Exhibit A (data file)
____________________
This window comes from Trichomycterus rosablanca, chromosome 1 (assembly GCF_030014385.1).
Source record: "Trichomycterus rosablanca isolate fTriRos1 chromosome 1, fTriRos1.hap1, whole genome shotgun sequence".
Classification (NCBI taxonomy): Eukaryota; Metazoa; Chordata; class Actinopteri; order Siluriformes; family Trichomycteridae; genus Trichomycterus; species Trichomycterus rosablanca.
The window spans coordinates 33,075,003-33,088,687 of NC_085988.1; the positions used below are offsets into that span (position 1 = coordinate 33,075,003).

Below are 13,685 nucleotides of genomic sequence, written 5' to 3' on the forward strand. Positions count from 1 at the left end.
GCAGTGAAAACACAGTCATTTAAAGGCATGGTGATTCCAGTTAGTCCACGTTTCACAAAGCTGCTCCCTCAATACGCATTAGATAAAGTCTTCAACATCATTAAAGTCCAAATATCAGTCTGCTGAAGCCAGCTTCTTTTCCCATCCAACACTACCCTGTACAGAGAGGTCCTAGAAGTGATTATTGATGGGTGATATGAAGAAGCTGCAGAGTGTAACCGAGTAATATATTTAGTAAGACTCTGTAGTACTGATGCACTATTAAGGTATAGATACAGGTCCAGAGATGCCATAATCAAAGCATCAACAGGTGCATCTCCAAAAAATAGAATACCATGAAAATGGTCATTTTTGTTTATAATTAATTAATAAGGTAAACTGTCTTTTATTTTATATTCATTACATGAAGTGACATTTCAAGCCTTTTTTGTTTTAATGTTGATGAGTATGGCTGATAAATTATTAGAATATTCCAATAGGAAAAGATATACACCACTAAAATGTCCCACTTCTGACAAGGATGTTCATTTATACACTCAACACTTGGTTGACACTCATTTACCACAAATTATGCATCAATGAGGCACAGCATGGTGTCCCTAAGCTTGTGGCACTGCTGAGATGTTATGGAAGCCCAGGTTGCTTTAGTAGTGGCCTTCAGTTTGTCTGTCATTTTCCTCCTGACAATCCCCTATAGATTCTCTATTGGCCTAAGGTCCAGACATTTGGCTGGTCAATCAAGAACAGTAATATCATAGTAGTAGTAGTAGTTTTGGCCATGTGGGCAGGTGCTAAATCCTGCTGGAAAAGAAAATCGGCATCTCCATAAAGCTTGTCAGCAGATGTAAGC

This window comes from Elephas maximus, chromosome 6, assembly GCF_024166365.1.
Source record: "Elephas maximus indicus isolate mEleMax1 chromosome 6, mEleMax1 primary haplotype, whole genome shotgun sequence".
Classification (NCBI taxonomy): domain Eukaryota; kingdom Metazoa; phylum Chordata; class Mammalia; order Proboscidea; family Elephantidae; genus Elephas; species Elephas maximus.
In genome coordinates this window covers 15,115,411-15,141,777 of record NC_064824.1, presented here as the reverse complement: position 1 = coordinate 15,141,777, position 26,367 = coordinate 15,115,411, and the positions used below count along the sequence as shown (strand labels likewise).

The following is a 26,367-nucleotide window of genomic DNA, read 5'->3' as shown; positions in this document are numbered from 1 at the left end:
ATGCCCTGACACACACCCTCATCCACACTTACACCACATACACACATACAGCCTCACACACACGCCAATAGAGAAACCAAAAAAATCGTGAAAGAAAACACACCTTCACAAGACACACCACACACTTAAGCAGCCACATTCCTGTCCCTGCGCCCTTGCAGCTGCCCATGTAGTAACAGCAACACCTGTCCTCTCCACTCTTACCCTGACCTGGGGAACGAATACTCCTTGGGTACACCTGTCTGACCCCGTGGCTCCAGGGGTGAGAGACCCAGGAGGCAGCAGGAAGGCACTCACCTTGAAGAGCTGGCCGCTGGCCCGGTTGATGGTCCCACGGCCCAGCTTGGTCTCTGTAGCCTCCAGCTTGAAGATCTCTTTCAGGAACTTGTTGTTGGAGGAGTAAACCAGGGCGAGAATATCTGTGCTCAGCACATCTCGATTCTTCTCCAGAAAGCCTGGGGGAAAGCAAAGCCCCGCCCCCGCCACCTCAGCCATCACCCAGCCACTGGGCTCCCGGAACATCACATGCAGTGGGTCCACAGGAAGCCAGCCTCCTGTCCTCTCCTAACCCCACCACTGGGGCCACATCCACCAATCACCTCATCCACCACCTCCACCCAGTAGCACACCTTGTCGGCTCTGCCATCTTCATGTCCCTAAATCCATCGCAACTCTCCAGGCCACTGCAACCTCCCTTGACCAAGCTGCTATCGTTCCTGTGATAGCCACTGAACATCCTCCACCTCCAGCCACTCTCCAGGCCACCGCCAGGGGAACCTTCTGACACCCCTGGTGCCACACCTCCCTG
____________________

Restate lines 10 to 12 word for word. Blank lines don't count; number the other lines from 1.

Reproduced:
In genome coordinates this window covers 15,115,411-15,141,777 of record NC_064824.1, presented here as the reverse complement: position 1 = coordinate 15,141,777, position 26,367 = coordinate 15,115,411, and the positions used below count along the sequence as shown (strand labels likewise).

The following is a 26,367-nucleotide window of genomic DNA, read 5'->3' as shown; positions in this document are numbered from 1 at the left end:
ATGCCCTGACACACACCCTCATCCACACTTACACCACATACACACATACAGCCTCACACACACGCCAATAGAGAAACCAAAAAAATCGTGAAAGAAAACACACCTTCACAAGACACACCACACACTTAAGCAGCCACATTCCTGTCCCTGCGCCCTTGCAGCTGCCCATGTAGTAACAGCAACACCTGTCCTCTCCACTCTTACCCTGACCTGGGGAACGAATACTCCTTGGGTACACCTGTCTGACCCCGTGGCTCCAGGGGTGAGAGACCCAGGAGGCAGCAGGAAGGCACTCACCTTGAAGAGCTGGCCGCTGGCCCGGTTGATGGTCCCACGGCCCAGCTTGGTCTCTGTAGCCTCCAGCTTGAAGATCTCTTTCAGGAACTTGTTGTTGGAGGAGTAAACCAGGGCGAGAATATCTGTGCTCAGCACATCTCGATTCTTCTCCAGAAAGCCTGGGGGAAAGCAAAGCCCCGCCCCCGCCACCTCAGCCATCACCCAGCCACTGGGCTCCCGGAACATCACATGCAGTGGGTCCACAGGAAGCCAGCCTCCTGTCCTCTCCTAACCCCACCACTGGGGCCACATCCACCAATCACCTCATCCACCACCTCCACCCAGTAGCACACCTTGTCGGCTCTGCCATCTTCATGTCCCTAAATCCATCGCAACTCTCCAGGCCACTGCAACCTCCCTTGACCAAGCTGCTATCGTTCCTGTGATAGCCACTGAACATCCTCCACCTCCAGCCACTCTCCAGGCCACCGCCAGGGGAACCTTCTGACACCCCTGGTGCCACACCTCCCTG